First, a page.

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Devils Lake Journal - Devils Lake, ND
  • 19-year-old cancer victim says 'life happens'

  • If you think Zach Bourland hasn’t handled a recent agonizing bout with colon cancer with some humor, consider his assortment of T-shirts, with pithy sayings like “Colon cancer is a real pain in the butt” and “Semi colon” — he's had part of his colon removed.

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  • If you think Zach Bourland hasn’t handled a recent agonizing bout with colon cancer with some humor, consider his assortment of T-shirts, with pithy sayings like “Colon cancer is a real pain in the butt” and “Semi colon” — he's had part of his colon removed.
    Then there's this one, black with white lettering: “It is what it is.”
    “Life happens,” said the 19-year-old from Springfield, Ill., shrugging his shoulders. “There are bumps in the road. Some bumps look like mountains, but you have to keep pushing.”
    Humor has been a necessity. Bourland says his Catholic faith has also deepened because of the experience. But there have been moments over the last 10 months when the former high school football player admits he has broken down and “screamed my lungs out.”
    Family and friends will gather June 10 for a fundraiser for Bourland, who recently had his last chemotherapy session.
    Bourland meets with surgeons June 14 to reverse a temporary ileostomy. After the procedure, he hopes to finish his studies at Lincoln Land Community College in Springfield, return to work at Crowder Corp., which sells and services commercial and industrial refrigeration, and begin planning his 2013 wedding to his fiancee, Sami Stewart.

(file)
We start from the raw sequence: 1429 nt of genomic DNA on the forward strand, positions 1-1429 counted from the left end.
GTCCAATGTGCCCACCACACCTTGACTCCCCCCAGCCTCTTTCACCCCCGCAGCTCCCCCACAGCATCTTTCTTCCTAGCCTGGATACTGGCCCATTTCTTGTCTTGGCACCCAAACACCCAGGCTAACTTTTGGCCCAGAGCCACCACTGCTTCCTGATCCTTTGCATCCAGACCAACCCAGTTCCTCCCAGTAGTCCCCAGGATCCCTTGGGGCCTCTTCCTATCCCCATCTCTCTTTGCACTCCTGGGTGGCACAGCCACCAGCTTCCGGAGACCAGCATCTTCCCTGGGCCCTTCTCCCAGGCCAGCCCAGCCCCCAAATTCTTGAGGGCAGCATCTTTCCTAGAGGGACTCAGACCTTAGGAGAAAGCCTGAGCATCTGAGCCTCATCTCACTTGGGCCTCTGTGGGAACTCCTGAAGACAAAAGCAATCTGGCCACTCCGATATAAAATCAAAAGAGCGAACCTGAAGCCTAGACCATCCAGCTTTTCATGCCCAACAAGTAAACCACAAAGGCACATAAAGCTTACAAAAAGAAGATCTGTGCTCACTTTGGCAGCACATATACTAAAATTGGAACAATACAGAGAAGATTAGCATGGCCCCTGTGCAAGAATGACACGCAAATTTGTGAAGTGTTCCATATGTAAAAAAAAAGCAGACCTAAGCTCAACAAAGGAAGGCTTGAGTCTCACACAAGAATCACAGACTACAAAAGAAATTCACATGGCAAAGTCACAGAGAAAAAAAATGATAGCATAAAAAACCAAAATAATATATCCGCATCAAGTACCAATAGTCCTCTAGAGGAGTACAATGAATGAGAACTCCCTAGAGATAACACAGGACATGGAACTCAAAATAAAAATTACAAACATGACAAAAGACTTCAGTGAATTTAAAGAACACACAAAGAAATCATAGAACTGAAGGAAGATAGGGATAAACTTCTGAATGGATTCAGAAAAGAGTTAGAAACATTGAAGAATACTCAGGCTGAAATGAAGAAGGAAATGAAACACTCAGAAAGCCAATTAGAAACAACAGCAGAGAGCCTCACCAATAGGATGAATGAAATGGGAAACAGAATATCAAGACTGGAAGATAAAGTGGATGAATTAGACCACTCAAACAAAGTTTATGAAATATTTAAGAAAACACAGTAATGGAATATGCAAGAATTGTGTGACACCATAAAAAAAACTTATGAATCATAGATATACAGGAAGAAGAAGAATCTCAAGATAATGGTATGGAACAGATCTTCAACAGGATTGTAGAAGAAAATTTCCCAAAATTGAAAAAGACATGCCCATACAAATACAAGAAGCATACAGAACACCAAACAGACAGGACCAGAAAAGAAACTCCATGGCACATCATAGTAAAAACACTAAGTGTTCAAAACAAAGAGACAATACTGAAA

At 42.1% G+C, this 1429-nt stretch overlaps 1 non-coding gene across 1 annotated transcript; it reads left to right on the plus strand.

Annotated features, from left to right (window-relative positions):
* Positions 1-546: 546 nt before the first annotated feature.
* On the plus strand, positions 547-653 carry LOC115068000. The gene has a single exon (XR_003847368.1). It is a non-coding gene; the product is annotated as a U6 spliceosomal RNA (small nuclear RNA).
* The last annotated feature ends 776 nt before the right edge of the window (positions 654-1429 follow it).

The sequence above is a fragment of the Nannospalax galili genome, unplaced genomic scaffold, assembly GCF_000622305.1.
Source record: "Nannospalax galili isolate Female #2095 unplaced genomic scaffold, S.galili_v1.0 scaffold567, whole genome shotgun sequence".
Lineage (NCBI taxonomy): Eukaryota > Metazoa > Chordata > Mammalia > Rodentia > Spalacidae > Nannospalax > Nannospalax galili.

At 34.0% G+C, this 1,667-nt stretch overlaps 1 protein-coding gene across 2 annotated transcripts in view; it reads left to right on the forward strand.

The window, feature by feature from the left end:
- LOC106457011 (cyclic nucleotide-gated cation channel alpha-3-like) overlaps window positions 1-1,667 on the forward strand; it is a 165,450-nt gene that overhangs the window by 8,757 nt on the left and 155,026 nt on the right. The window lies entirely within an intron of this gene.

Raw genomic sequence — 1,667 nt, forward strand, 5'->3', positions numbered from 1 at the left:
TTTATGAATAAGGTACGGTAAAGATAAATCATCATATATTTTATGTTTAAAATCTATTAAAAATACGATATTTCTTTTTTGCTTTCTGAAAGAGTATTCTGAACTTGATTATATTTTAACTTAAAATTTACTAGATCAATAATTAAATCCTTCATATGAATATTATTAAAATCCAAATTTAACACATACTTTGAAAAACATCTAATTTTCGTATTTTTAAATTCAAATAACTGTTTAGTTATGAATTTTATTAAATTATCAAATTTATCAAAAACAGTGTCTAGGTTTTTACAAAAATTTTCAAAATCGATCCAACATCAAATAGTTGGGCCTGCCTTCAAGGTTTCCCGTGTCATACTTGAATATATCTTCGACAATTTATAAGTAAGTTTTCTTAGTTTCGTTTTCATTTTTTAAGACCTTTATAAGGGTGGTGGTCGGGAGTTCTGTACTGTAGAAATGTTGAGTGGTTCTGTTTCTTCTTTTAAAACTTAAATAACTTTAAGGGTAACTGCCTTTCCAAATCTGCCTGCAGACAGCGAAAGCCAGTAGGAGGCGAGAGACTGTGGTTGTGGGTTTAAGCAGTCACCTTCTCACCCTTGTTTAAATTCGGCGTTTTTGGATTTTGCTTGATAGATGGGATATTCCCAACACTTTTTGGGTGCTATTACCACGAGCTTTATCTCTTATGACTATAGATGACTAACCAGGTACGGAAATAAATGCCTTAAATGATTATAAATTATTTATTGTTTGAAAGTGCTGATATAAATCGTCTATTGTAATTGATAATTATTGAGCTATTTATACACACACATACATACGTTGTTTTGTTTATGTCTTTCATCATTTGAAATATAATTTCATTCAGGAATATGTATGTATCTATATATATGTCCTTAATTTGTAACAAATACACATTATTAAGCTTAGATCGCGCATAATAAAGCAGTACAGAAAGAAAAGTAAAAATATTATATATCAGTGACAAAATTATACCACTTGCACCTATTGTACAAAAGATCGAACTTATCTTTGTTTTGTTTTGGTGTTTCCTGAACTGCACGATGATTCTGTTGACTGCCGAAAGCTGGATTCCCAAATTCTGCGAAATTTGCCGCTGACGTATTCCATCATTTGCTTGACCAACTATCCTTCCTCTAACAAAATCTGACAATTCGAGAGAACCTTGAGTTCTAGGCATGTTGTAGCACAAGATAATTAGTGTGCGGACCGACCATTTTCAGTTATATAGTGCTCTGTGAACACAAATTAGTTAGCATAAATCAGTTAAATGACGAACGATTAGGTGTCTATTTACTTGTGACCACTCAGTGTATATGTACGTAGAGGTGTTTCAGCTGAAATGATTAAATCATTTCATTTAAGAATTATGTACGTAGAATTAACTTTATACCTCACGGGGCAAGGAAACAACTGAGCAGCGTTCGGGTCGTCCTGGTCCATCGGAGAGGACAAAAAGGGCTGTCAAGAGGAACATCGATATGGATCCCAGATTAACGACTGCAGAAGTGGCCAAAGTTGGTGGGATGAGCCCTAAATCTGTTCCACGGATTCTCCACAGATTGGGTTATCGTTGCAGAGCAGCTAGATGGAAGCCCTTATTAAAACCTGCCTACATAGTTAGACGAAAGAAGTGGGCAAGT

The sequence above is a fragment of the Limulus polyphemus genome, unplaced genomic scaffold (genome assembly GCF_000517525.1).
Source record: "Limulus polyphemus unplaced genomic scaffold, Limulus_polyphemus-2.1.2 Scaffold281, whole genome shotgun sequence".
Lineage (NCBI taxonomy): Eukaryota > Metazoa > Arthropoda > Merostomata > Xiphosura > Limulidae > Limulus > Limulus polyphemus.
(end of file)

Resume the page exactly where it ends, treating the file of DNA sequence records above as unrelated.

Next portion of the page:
It was last summer when things came unhinged for Bourland.
    On July 14, he lost control of his motorcycle on a patch of loose gravel and broke his clavicle. He had to have a plate inserted into his shoulder, but wearing a helmet, he said, saved his life.
    In the weeks after the accident, Bourland experienced stomach problems and blood in his stool. He chalked it up to old football injuries and put off going to the doctor.
    When Bourland finally did go, an early diagnosis pinned it as Crohn's disease, an inflammation of the digestive tract. But additional testing eventually revealed a different diagnosis: colon cancer.
    Bourland underwent two rounds of chemo. He had radiation along with the first round of chemo in the fall. For the next eight years, Bourland will have blood work and blood scans every three months. He will also get an annual colonoscopy for the rest of his life.
    “The doctors don't expect it to come back,” he said, “but who knows? I didn't expect to get colon cancer at 19.”
    It was a curveball no one saw.
    The 6-foot-2, 265-pound Bourland helped anchor one of his high school’s best football campaigns in 2009. He threw the shotput and discus on the track team and was a competitive weightlifter.
    Bourland also excelled academically, especially in math and science. After Lincoln Land, he hopes to attend Southern Illinois University at Edwardsville and major in land surveying.
    Page 2 of 2 - Peter Walls, who taught Bourland chemistry in high school, said Bourland worked hard in class and was one of the most respectful students he's ever had.
    “He always came into class with a smile on his face,” Walls said.
    “I think there's a reason for everything, and maybe this is God's way of shining through Zach.”
    Sami Stewart, 20, a certified nursing assistant, says Bourland's cancer experience has her eyeing a career as an oncology nurse.
    “It made me realize I could step up to the plate if I needed to,” said Stewart. “My mom (Michelle) comforted me a lot of nights when I came home a mess.
    “It’s been really hard, but (Zach and I) can get through anything as long as we can do it together.”
    Bourland admits a lot of lives have been put on hold because of the cancer, but a lot of positive has come out of it, too, like the coalescing of family and friends and a wife-to-be.
    "My mom (Connie) and Sami took it a lot harder than I did," said Bourland. "But family and friends have been there. Sami's been my nurse, and I love her for it.
    "Now, hopefully, things can go back to normal."
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